wild-caught bonobo, is one of my very best friends. 

NARRATOR:  [voice-over] Matada [sp?] was also the starting point for 
what has been described as a groundbreaking project, to establish just how 
well a chimpanzee can develop a competence with human language. 

Dr. SAVAGE-RUMBAUGH:  We began with Matada, and she was not a very 
adept pupil. Matada seemed to have many ways of communicating. She would 
lead me around by the hand, she would vocalize, she would look off in the 
distance and vocalize and gesture to me, and I had no question but what she 
was trying to communicate with me. But she seemed to think lexagrams were a 
rather ridiculous method of communication. 

NARRATOR:  [voice-over] But while Matada wasn't learning, her son Kanzi 
very rapidly caught on to the possibilities of the keyboard when he was 
only a few months old. He learned that each abstract symbol on the board 
meant something. Here, he pressed `bite.' What he wanted was a bite of what 
Sue had in her mouth. His use of symbols was the equivalent of a young 
child using single words. 

Ten years later, Kanzi easily identifies words spoken by complete 
strangers, and can echo them by pressing the correct key on the lexagram 
board, which now talks. 

TALKING KEYBOARD:  Potato. Shoe. Give. 

Dr. SAVAGE-RUMBAUGH:  The most exciting thing with Kanzi was that he 
began to use this keyboard very, very frequently. He clearly helped us 
understand that he knew what those symbols meant. For example, if Kanzi 
said something like, `Chase apple,' he then would go over and pick up the 
apple and start running away, and look back at me, showing me behaviorally 
that he knew what he had said, and gauging me. 

When I first found out that Kanzi was learning language without any 
attempt on my part to really teach him, it was just as we were coming up 
for funding renewal. Kanzi was about three or three and a half years of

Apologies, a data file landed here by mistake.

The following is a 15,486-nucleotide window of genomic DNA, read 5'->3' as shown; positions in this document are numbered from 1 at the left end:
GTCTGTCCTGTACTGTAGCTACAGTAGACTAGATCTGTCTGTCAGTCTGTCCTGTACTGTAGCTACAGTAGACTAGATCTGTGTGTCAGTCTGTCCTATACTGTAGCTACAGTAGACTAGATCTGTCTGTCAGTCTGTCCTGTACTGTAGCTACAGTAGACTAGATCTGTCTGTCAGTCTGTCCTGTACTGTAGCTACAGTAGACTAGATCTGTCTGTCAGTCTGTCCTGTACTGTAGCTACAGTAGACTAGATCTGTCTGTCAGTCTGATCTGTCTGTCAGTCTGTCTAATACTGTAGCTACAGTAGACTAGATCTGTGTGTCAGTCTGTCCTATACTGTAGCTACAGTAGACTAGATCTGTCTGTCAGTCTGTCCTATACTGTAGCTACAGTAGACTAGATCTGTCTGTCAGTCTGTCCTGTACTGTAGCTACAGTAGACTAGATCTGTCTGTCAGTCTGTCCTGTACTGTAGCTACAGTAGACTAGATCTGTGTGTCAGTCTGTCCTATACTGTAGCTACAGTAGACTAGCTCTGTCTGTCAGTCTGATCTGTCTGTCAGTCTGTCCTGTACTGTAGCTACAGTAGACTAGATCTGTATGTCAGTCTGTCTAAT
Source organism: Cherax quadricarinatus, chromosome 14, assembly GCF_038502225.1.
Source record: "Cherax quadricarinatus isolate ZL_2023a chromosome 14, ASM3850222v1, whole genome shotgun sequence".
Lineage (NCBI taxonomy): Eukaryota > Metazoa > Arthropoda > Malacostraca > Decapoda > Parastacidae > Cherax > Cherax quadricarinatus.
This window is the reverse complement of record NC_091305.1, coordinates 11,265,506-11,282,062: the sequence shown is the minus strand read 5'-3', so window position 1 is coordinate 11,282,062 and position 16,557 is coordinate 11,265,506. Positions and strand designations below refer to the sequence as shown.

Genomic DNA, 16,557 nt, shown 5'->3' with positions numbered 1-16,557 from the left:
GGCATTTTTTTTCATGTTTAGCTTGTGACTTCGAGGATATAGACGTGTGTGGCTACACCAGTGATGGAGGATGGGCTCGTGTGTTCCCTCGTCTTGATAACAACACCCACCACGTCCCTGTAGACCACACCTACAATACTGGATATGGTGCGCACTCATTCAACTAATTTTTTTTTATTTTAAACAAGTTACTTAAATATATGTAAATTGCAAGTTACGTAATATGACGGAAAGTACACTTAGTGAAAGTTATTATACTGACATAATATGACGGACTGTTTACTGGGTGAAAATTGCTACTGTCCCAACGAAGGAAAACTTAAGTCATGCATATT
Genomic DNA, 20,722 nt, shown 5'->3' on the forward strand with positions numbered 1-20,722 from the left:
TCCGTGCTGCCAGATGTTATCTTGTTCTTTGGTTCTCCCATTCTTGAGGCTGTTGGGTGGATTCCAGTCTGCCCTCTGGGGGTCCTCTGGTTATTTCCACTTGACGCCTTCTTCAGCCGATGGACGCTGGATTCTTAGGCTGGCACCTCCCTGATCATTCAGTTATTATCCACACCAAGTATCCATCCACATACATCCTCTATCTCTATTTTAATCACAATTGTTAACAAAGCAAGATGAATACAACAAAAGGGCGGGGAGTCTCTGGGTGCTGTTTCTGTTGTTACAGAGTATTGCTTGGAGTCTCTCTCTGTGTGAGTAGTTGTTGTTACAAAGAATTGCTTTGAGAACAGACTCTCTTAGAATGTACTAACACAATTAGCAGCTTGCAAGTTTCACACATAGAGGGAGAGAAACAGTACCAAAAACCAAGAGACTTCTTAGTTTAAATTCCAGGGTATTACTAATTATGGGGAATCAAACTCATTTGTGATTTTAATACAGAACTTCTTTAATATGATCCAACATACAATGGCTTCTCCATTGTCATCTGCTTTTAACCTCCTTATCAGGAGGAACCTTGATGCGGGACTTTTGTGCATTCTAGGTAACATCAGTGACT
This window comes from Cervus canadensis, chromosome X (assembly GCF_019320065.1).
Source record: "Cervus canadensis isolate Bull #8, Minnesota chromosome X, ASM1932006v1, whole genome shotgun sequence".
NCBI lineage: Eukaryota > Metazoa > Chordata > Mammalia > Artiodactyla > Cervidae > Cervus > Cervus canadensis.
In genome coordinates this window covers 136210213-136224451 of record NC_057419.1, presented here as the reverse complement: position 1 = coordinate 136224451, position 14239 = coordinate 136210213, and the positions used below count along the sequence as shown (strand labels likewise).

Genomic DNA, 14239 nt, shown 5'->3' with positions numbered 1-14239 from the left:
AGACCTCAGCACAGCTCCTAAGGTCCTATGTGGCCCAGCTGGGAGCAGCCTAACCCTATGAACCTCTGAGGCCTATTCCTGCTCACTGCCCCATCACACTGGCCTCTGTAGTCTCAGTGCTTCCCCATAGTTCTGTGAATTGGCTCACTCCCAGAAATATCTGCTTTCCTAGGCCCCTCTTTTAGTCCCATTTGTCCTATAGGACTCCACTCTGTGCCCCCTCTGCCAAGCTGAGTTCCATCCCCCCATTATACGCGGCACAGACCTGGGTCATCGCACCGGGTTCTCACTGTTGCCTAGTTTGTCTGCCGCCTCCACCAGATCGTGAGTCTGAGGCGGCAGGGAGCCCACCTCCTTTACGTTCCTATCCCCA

age, and the site visitors kept asking me, `Well, we understand that 
Kanzi's doing this, we've seen him do it, we hear you say that he's 
learning how to understand words in some sentences, but how is he doing it? 
How did you teach him to do it? How did you get him to do it?' 

And I was at a complete loss. I said, `Well, parents really don't 
know how they teach their children language. Why should I have to know how 
I teach Kanzi language? I just act normal around him and he learns it. I 
don't really know what's going on in his head.' But they made me realize 
that, unlike a parent, as a scientist I really had an obligation to figure 
out how this was happening. 

Kanzi was an ape, not a child, and so I wanted to construct some 
kind of environment that would make the usage of language real for Kanzi. 
And I asked myself, `Well, what do apes do in the wild?' Well, everyone 
knows they travel around to different places and they find food and they 
eat it, so I decided, because we had 55 acres of forest, to have certain 
feeding areas, and to spend Kanzi's days traveling from place to place, 
talking about where we were going to go, what kind of food we were going to 
eat, and what we were going to do next. 

NARRATOR:  [voice-over] The experiment continued with Kanzi's sister, 
and everyday use of English language. 

RESEARCH ASSISTANT:  Panbenisha, will you do something for Sue? 

Dr. SAVAGE-RUMBAUGH:  And then you'll chase her. 

RESEARCH ASSISTANT:  And then I'll chase you. 


Dr. SAVAGE-RUMBAUGH:  Tell her yes, you'll chase her, but you want her 
to do something for me later on. 

RESEARCH ASSISTANT:  And I want you to do something for Sue. 

Dr. SAVAGE-RUMBAUGH:  Now, we're going to do some things, and then Ryan 
will chase you, okay, Panbenisha? Could you throw the kiwi? Good job, good 
job. Thank you. You can have some jelly, it's all right. Let's go chase, 

Dr. SAVAGE-RUMBAUGH:  What we have begun to learn is that chimpanzees 
and, I suspect as well, children have an intrinsic desire to try to figure 
out what's going to happen to them next. They would like their world to be 
predictable, whether they're going for a walk in the woods, whether they're 
going down to visit the river. They'd sort of like to know, when they're 
very young, in particular, what everybody is going to do next. And so, 
because they really want to know this, there's an intrinsic desire to 
figure out what the language is about. 

Dr. SAVAGE-RUMBAUGH:  I've got the onions in a bowl. Let's go put them 
in our hot food and we'll come back and turn the TV on. Put your onions 
right here and put them in your bowl. Look, you spilled some of them. 

NARRATOR:  [voice-over] The chimps have responded well to such a rich 
environment, and show an unprecedented grasp of spoken English. 

Dr. SAVAGE-RUMBAUGH:  Let me get you a spoon to stir it with, Kanzi. 

NARRATOR:  [voice-over] In addition to spoken language, they receive a 
steady stream of nonverbal cues, attention-directing maneuvers, and